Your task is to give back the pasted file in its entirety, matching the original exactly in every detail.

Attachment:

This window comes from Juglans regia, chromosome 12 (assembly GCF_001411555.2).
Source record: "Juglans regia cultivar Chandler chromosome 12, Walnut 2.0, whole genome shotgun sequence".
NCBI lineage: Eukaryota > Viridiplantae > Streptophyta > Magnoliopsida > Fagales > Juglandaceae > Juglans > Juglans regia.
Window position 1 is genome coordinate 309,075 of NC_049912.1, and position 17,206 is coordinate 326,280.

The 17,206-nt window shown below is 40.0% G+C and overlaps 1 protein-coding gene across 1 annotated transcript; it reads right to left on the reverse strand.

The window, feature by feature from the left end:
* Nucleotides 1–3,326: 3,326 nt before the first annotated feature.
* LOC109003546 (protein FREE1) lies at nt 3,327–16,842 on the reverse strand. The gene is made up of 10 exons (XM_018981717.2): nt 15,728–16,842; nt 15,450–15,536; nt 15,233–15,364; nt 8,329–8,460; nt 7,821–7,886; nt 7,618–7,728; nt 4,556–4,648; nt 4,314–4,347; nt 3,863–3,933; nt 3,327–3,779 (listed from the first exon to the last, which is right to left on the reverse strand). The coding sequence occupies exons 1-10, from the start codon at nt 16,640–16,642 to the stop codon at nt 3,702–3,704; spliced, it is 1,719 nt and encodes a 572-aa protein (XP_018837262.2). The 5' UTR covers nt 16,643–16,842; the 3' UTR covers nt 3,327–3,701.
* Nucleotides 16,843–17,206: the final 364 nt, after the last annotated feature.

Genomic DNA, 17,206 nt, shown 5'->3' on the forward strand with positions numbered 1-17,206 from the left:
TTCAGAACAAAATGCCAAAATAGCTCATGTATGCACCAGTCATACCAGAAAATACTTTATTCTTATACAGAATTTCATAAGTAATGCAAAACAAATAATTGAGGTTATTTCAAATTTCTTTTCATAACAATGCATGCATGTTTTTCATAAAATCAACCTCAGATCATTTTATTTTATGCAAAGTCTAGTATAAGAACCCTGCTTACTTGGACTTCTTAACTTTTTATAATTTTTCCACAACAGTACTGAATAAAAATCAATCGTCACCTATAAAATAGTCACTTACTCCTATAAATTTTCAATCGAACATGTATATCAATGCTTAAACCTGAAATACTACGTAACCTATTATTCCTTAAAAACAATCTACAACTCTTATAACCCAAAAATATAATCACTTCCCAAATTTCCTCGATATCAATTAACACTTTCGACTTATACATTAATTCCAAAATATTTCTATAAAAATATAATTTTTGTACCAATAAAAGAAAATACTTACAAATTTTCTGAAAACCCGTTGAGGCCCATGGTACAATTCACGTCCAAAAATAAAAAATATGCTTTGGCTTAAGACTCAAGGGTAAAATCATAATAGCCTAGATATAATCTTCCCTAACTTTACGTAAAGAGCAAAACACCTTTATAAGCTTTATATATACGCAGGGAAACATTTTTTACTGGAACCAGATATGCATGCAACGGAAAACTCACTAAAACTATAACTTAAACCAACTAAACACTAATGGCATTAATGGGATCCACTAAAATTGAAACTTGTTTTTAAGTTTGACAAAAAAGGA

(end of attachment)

This window comes from Juglans regia, chromosome 12 (assembly GCF_001411555.2).
Source record: "Juglans regia cultivar Chandler chromosome 12, Walnut 2.0, whole genome shotgun sequence".
NCBI lineage: Eukaryota > Viridiplantae > Streptophyta > Magnoliopsida > Fagales > Juglandaceae > Juglans > Juglans regia.
Window position 1 is genome coordinate 309,075 of NC_049912.1, and position 17,206 is coordinate 326,280.

The 17,206-nt window shown below is 40.0% G+C and overlaps 1 protein-coding gene across 1 annotated transcript; it reads right to left on the reverse strand.

The window, feature by feature from the left end:
* Nucleotides 1–3,326: 3,326 nt before the first annotated feature.
* LOC109003546 (protein FREE1) lies at nt 3,327–16,842 on the reverse strand. The gene is made up of 10 exons (XM_018981717.2): nt 15,728–16,842; nt 15,450–15,536; nt 15,233–15,364; nt 8,329–8,460; nt 7,821–7,886; nt 7,618–7,728; nt 4,556–4,648; nt 4,314–4,347; nt 3,863–3,933; nt 3,327–3,779 (listed from the first exon to the last, which is right to left on the reverse strand). The coding sequence occupies exons 1-10, from the start codon at nt 16,640–16,642 to the stop codon at nt 3,702–3,704; spliced, it is 1,719 nt and encodes a 572-aa protein (XP_018837262.2). The 5' UTR covers nt 16,643–16,842; the 3' UTR covers nt 3,327–3,701.
* Nucleotides 16,843–17,206: the final 364 nt, after the last annotated feature.

Genomic DNA, 17,206 nt, shown 5'->3' on the forward strand with positions numbered 1-17,206 from the left:
TTCAGAACAAAATGCCAAAATAGCTCATGTATGCACCAGTCATACCAGAAAATACTTTATTCTTATACAGAATTTCATAAGTAATGCAAAACAAATAATTGAGGTTATTTCAAATTTCTTTTCATAACAATGCATGCATGTTTTTCATAAAATCAACCTCAGATCATTTTATTTTATGCAAAGTCTAGTATAAGAACCCTGCTTACTTGGACTTCTTAACTTTTTATAATTTTTCCACAACAGTACTGAATAAAAATCAATCGTCACCTATAAAATAGTCACTTACTCCTATAAATTTTCAATCGAACATGTATATCAATGCTTAAACCTGAAATACTACGTAACCTATTATTCCTTAAAAACAATCTACAACTCTTATAACCCAAAAATATAATCACTTCCCAAATTTCCTCGATATCAATTAACACTTTCGACTTATACATTAATTCCAAAATATTTCTATAAAAATATAATTTTTGTACCAATAAAAGAAAATACTTACAAATTTTCTGAAAACCCGTTGAGGCCCATGGTACAATTCACGTCCAAAAATAAAAAATATGCTTTGGCTTAAGACTCAAGGGTAAAATCATAATAGCCTAGATATAATCTTCCCTAACTTTACGTAAAGAGCAAAACACCTTTATAAGCTTTATATATACGCAGGGAAACATTTTTTACTGGAACCAGATATGCATGCAACGGAAAACTCACTAAAACTATAACTTAAACCAACTAAACACTAATGGCATTAATGGGATCCACTAAAATTGAAACTTGTTTTTAAGTTTGACAAAAAAGGA